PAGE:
arts eclectic

The folks at Glass Half Full Theatre like to combine elements in their show. The combination of live performance and puppetry is a trademark of Glass Half Full, and they also tend to mix a little social commentary in with their comedy.

The new work 'Simple Sundries' uses all those elements. Using an earlier short play about a woman and a pigeon as their basis, writers Caroline Wreck and Parker Dority crafted a full-length show that includes puppetry and physical comedy and also has something to say about the changing face of Austin's East Side.

Paul Bardagjy

Since 2008, the folks at Landmarks have been commissioning and installing public art across the University of Texas campus. Piece by piece, they're turning the university into a self-guided outdoor museum space.

The latest piece in the Landmarks series is also the largest. Monochrome for Austin, by artist Nancy Rubin, stands nearly 50 feet high and stretches across 24th street. It comprises around 75 kayaks, canoes, and small boats, arranged together to form an impressive whole that almost resembles a giant, otherworldly tree. The piece is so large that, when assembling it, considerations had to be made to ensure that it wouldn't block the path of any firetrucks.

Justin Sherburn and his band Montopolis have been performing live film scores for a few years now, creating original music for silent films and documentaries. For their next project, though, they're playing the music of another composer, the legendary Ennio Morricone. In fact, the project began with Sherburn's desire to pay tribute to Morricone and grew from there. 

He selected the 1916 silent film western 'The Return of Draw Egan' as a canvas, largely because it contains all the elements you'd expect to see in a classic western (gunfights, love interests, bad men trying to go straight). Then he decided to add an extra layer to the project, by changing the existing title cards to something a little funnier, creating what is essentially a Mystery Science Theater treatment for the silent film. Once he sat down to start writing some comedy, Sherburn came to an important realization: he's not a comedy writer.

Austin author Martha Louise Hunter recently published her debut novel, Painting Juliana. The book has elements of magical realism, but it was inspired by actual events in Hunter’s life.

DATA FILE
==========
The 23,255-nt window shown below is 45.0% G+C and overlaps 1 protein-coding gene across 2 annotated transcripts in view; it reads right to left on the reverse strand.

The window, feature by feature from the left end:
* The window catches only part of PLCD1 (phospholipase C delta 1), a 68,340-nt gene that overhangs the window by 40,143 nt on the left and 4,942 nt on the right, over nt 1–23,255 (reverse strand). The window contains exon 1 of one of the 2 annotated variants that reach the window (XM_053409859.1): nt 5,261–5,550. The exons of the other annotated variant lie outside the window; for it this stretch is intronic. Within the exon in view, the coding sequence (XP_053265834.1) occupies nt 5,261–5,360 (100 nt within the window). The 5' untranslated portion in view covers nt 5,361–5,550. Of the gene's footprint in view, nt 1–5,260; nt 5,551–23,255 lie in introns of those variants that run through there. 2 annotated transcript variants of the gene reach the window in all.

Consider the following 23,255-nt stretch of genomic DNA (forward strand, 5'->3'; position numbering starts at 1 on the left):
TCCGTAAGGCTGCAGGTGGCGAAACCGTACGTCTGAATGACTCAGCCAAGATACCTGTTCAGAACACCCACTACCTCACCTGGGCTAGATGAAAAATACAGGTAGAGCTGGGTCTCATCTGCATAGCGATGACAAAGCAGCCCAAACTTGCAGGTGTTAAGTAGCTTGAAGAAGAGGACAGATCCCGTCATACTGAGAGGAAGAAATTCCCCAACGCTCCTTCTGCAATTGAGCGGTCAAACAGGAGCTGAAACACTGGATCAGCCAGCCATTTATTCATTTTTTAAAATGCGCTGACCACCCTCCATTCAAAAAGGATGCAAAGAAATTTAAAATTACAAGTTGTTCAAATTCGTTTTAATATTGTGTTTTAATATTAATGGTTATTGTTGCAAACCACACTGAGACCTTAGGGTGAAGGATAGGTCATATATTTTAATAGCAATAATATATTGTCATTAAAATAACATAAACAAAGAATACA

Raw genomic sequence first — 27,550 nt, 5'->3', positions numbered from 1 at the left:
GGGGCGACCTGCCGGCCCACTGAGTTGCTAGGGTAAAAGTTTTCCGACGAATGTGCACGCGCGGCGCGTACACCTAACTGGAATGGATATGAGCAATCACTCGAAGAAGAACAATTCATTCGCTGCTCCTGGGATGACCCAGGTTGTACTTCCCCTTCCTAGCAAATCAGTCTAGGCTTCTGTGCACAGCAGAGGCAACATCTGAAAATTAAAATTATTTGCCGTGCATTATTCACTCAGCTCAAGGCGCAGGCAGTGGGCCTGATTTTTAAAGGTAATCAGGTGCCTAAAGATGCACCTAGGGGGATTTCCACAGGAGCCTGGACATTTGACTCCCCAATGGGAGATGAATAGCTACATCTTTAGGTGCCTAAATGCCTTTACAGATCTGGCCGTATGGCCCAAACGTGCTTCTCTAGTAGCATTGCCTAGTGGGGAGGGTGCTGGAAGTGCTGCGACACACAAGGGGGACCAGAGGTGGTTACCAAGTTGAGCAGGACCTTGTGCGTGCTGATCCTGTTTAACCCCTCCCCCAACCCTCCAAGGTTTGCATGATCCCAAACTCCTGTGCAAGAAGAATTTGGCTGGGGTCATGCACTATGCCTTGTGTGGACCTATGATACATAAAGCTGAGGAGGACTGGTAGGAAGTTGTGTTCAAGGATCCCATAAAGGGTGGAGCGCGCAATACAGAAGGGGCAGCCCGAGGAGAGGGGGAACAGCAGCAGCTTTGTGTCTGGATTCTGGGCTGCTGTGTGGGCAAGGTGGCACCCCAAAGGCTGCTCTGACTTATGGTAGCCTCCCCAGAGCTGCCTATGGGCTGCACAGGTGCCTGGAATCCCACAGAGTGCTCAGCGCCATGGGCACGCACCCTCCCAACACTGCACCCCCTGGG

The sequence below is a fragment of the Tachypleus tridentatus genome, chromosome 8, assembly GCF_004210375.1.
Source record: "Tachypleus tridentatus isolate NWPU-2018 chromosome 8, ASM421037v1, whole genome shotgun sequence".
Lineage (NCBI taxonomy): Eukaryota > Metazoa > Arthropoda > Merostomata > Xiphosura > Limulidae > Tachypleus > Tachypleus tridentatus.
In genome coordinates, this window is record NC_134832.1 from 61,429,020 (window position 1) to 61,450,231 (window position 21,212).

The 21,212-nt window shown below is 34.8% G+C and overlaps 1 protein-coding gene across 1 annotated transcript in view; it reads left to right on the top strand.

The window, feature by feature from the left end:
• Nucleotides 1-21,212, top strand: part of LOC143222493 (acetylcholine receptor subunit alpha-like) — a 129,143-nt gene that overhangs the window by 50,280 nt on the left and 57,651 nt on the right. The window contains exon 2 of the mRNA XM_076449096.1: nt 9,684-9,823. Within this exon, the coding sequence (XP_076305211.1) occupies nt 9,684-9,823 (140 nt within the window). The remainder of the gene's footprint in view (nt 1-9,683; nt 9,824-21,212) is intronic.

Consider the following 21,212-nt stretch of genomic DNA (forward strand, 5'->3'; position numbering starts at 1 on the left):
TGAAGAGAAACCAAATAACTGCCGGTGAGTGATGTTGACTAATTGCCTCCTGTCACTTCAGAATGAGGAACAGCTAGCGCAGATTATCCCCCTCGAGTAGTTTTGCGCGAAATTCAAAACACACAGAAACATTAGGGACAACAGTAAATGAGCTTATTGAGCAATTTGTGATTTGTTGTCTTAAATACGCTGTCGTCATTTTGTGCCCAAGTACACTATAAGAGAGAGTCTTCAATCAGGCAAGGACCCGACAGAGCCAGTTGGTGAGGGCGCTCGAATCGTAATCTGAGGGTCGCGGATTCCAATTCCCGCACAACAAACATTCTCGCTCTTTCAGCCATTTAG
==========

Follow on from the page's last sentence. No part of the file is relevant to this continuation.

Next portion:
100 Heartbreaks was originally performed as a one-woman show in Seattle some eight years ago. After that run, writer and performer Joanna Garner found herself, like her heroine Chalane Tucker, longing to play with a real-deal band. 

Following a move to Austin and some tinkering with the script, Garner's now starring in a new-and-improved, expanded version of the show. No longer a solo project, 100 Heartbreaks now features a full cast and band, under the direction of Jess Hutchison and musical direction of Peter Stopchinski.

This weekend, A’Lante Flamenco will present Prophecies, a music and dance production inspired by Kahlil Gibran’s 1923 book The Prophet.   

The book, a collection of poetic essays, addressed many of the issues of the day, as the residents of a village asked a foreign prophet for his insights on the human condtion. While many of those issues remain just as relevant 90 years after the book's publication, and are addressed in the show, the creative minds of A'Lante (husband and wife artistic partners Olivia and Isai Chacon) decided to tackle some more modern questions as well, such as negotiating friendship in the age of social media.

Mark Pickell, the artistic director for Capital T Theatre, first became aware of Dennis Kelly's dark comedy DNA several years ago; it'd been a big hit in London, but had been performed only once in America. He immediately knew he wanted to produce it with Capital T, but saved the script until he felt the time was right. 

When, as part of Capital T's "New Directions" program, Molly Karasch was set to make her Austin directorial debut, the time felt right. "When Molly came on board," he says, "I thought this would be a great fit for her." Karasch agrees, saying that "finding the humor in really dark things" is kind of in her wheelhouse.  

Deus Ex Machina, a new co-production from Whirlygig, Fusebox, and Shrewd Productions, is not a show for folks who enjoy being passive observers to the action onstage. For this show, the audience takes an active role, essentially becoming the gods of Greek myth, deciding the fate of the players before them.

Austin author Ernie Wood has spent years writing non-fiction books, magazine articles, and documentary film scripts. And now, he's published his first novel, One Red Thread.

It's the story of an architect, Eddy McBride, who discovers that he's able to travel through time. Using this ability, he reexamines his own family history, discovering more than he might have intended.

For the past year or so, the talented performers at the Hideout have been staging a weekly Big Bash, and all-star improv show that happens every Friday night at the downtown theater. In each show, a rotating cast of Hideout regulars  present a handful of games and sketches, followed by a longer-form improvised "movie" in the second half of the show.